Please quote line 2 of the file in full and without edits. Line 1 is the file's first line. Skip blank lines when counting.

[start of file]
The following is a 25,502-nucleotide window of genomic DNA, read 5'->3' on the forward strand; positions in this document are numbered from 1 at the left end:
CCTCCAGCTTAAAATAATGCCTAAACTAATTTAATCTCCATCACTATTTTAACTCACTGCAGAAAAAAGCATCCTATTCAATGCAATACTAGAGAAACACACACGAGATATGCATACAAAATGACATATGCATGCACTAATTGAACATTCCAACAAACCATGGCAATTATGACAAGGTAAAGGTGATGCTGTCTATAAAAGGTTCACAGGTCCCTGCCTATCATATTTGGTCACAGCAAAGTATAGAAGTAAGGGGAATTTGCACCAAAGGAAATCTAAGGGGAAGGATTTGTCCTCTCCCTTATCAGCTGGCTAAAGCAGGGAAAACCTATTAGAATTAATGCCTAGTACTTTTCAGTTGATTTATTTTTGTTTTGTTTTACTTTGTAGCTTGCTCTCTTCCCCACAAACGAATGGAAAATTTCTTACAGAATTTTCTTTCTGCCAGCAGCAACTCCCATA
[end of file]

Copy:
CCTCCAGCTTAAAATAATGCCTAAACTAATTTAATCTCCATCACTATTTTAACTCACTGCAGAAAAAAGCATCCTATTCAATGCAATACTAGAGAAACACACACGAGATATGCATACAAAATGACATATGCATGCACTAATTGAACATTCCAACAAACCATGGCAATTATGACAAGGTAAAGGTGATGCTGTCTATAAAAGGTTCACAGGTCCCTGCCTATCATATTTGGTCACAGCAAAGTATAGAAGTAAGGGGAATTTGCACCAAAGGAAATCTAAGGGGAAGGATTTGTCCTCTCCCTTATCAGCTGGCTAAAGCAGGGAAAACCTATTAGAATTAATGCCTAGTACTTTTCAGTTGATTTATTTTTGTTTTGTTTTACTTTGTAGCTTGCTCTCTTCCCCACAAACGAATGGAAAATTTCTTACAGAATTTTCTTTCTGCCAGCAGCAACTCCCATA